Saturday, May 7, 2011

Lost in Osnabrück

I'd been invited to a guest lecture at 9:00am in the University of Osnabrück (I've learned that "Osna" comes from the phonetic pronunciation of a river that runs through this part of Germany [something like the 'Hausna,' I'm not sure how to spell it], and the 'brück' means bridge, so it means 'bridge over the Hausna river') so I had to wake up at 7:00am.  I probably wouldn't have done it, considering the hour and coming so close after my flight, but I realized how much I would be needing Nadine's help, so I went anyway.

I followed the directions, boarding the 7:52am train (free for students), and expecting to get off at 8:33pm at the Osnabrück Hbf. stop.  It's 8:38pm, I'm jumpy from the frequent stops and feeling like I should already be there, and I see Osnabrück Hbf. out my window.  So I get out, and I'm in the middle of Osnabrück--just not the middle I wanted to be.  See, when I saw 'Osnabrück Hbf.' I was seeing the next stop, and I didn't know there were two stops in Osnabrück.

My first clue was that I couldn't find the 21 bus.  The nearby leaderboard showing approaching buses and their times didn't have the 21, so I started walking in the opposite direction--hoping I'd see something familiar.  Osnabrück is a much larger city than Quakenbrück, and it's that much more difficult to find a part that's familiar.  So I get to the bus stop on Nonnenpfad, and I admit to myself I'm lost.  I call Dr. Figura, my new best friend, and he gets Jessica to call me (since I can't get my phone to work for her number yet) and I tell her I'm on E.-M. Remarque Ring at the Nonnenpfad bus stop and she says she'll pick me up in 15.

I take the time to study the map on the board I'm standing by, and I have a revelation.  I don't have to actually understand the names, as long as I can memorize them to the extent of visual recognition.  I follow the colors to their ends, and see the numbers identifying them.  I check a list of stops by name (in order) to make sure I'm reading it right.  I see I can take the 31 to Neumarkt and then the 21 to CaprivistraBe to get where I need to be.  Right then, Jessica walks around the corner.

I apologize, attempt to be charming, we chat, she drives me to campus, she comments on how DIL will probably be willing to buy me a wardrobe, we arrive at the guest lecturer.  He's a Japanese man speaking in English with a thick accent (I started wondering if it was more difficult to understand a Japanese accent if you had a German accent), talking about the Nuclear disaster after the earthquake and tsunami.  Apparently, they had assessed the probability of a significant earthquake and a tsunami happening at the same time as being very small.  He showed statements showing concerns for this sort of disaster from 1975, and how people didn't much care to do anything about it.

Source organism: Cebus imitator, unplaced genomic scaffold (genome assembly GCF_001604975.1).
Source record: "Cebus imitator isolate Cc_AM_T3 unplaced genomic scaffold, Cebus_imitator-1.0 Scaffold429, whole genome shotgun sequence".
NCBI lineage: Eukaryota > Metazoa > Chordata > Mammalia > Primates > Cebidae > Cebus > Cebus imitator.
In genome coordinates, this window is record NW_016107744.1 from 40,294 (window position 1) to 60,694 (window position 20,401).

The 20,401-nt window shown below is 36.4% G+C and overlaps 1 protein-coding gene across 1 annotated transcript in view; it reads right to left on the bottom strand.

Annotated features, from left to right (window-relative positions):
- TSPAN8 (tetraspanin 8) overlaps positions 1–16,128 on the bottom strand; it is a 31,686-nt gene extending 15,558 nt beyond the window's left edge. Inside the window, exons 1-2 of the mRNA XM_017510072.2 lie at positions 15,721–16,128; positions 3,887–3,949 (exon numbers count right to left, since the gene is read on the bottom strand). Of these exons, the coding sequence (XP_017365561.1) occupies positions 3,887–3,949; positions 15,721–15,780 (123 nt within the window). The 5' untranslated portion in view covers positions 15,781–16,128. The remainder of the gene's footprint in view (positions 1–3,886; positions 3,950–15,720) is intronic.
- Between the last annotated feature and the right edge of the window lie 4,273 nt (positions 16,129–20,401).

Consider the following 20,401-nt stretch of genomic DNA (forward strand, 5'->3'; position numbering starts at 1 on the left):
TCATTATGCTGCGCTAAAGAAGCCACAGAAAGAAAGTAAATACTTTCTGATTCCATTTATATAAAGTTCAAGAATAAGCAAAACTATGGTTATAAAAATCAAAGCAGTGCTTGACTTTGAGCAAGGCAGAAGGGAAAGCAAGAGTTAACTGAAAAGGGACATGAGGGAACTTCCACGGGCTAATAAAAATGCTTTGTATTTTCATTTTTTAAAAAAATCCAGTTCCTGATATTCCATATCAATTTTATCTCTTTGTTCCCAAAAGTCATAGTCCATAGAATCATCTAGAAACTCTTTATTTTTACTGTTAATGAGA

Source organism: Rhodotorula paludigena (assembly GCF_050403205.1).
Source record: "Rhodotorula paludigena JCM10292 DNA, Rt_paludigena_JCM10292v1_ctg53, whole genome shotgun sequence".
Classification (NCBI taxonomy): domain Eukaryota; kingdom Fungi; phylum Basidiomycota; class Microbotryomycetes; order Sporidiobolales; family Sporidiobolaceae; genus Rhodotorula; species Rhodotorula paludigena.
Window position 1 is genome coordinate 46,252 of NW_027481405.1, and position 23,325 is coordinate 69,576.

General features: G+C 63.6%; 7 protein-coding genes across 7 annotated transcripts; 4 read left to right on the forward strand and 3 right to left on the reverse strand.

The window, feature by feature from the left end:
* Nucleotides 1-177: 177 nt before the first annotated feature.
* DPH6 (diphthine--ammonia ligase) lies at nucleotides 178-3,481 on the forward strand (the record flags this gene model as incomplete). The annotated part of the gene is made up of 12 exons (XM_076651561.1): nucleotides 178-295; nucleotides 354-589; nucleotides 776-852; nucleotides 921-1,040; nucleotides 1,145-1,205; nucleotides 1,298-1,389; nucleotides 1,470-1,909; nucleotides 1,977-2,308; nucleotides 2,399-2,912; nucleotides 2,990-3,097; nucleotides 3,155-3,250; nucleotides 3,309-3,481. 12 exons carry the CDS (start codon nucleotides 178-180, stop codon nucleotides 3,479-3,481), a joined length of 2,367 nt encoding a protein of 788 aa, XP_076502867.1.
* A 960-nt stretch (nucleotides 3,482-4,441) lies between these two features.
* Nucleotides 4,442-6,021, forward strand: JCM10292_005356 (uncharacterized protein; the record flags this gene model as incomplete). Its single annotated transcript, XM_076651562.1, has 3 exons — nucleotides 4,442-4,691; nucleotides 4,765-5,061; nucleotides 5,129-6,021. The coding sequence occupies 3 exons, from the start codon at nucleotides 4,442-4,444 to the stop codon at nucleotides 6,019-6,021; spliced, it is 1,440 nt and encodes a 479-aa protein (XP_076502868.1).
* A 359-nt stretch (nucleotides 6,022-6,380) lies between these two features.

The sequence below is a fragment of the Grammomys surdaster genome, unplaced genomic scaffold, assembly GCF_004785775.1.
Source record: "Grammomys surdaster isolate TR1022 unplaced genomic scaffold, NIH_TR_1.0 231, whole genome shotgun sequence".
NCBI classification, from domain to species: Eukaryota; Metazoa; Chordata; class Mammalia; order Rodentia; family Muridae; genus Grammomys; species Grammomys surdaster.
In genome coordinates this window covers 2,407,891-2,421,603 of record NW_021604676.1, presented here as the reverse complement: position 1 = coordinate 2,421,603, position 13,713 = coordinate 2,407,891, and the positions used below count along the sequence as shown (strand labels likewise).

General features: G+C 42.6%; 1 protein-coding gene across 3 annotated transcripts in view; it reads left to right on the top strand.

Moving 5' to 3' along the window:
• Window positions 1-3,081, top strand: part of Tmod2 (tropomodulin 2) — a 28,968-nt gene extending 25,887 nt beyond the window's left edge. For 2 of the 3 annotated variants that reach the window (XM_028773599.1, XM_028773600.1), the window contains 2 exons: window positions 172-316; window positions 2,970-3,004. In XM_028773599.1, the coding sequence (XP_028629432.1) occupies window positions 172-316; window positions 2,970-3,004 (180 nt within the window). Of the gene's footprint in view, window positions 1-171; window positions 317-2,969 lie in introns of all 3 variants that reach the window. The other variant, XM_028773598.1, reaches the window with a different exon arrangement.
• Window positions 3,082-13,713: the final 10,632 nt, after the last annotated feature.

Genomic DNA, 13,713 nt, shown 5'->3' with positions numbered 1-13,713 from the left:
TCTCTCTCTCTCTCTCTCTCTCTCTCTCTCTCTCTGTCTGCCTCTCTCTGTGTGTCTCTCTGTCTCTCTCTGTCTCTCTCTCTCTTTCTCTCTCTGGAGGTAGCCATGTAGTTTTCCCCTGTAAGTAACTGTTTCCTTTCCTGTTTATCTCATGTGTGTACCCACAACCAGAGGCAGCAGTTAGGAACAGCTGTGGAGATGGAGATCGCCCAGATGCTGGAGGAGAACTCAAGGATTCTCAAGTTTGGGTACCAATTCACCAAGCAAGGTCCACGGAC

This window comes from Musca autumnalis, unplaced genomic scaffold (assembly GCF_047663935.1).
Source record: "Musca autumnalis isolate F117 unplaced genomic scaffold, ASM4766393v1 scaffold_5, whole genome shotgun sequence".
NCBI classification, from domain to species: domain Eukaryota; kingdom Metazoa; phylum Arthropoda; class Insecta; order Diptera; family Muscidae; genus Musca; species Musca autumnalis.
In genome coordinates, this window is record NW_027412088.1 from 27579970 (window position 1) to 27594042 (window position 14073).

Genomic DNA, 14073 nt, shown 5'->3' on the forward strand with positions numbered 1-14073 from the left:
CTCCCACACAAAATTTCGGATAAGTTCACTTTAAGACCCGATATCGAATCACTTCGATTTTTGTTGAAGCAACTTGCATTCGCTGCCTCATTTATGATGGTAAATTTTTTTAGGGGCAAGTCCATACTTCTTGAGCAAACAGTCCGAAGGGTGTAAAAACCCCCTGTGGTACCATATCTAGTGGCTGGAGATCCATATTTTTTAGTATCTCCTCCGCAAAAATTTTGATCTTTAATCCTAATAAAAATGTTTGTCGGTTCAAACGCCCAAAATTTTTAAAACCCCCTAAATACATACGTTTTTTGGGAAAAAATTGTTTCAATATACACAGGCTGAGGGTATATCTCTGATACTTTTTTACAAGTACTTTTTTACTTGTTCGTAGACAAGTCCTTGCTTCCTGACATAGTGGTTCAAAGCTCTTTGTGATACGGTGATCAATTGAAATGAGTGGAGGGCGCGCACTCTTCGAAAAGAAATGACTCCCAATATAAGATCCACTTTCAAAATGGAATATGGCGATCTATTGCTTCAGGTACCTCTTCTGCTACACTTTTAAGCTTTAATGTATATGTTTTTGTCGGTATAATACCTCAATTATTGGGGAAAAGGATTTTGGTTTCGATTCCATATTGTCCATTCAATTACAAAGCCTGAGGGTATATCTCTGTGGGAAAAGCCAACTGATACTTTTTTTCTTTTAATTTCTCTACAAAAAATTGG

Afterward, Nadine and I went to lunch.  Not either of the cafeterias we went to last year in Osnabrück, but the nicer one they'd been hiding from us the whole time (they raised a wooden portcullis when it opened [really, a portcullis]).  The food was fantastic as expected (fried fish filet with dill sauce, feta cheese salad, cherry/chocolate pudding, apfel juice).   I'd never even been in the area, but it was somewhere practically in the middle of town because we walked to the inner city area where they hold the Mayfair (we went there often, even after Mayfair, to shop) and looked for something to hang my clothes on.

Yeah, my room is kinda sparsely furnished.  Nadine said there really wasn't anything like what I was looking for in Osnabrück or Quakenbrück, but there was an Ikea outside of town.  We bought coat hangers (8 for 4euro).  When we were done she took me to the train station so I could go back to Quakenbrück, and told me a little late that it only runs once an hour.  We have ten minutes.

Nothing like adding in a little drama.  We hop on a bus, get to Neumarkt, run up the stairs, down the stairs, and get there right on time ("Wow, excellent planning to get us here on time."  "Plan?  Yeah, I totally planned this.")  I make it back to Quakenbrück with no trouble.

At 6:30pm, I leave the flat for the Lowen Apoteke (Lion Pharmacy, AKA 'Golden Lion') to meet Dr. Figure.  His wife owns the pharmacy, and he introduces us briefly.  Dr. Figure and I make our way around town, and he introduces me to the owners of all the restaurants and bars.  He shows me the Im Eimer, and explains how it means 'in the bucket' and how people say 'Ich bin im Eimer' for a laugh--'in the bucket' being a similar phrase to our 'to kick the bucket.'  We have pizza and beer at a local place, which is fantastic (I get the ham and cheese pizza, but the cheese is definitely different from what we're used to).  He shows me the Coat of Arms on the restaurant, going back to the seven orders of knights who guarded Quakenbrück hundreds of years ago.  Ya just trip over history here.

1 comment:

  1. It's got to be hard not to FREAK when the portcullis is raised like it's normal. Maybe you can get a picture of that another day.

    Be sure you find out when the last train of the day runs. Drama comes when you've got 10 minutes to make the LAST train.

    I like the way Dr. Figura knows what's important - introducing you to the owners of the restaurants and bars!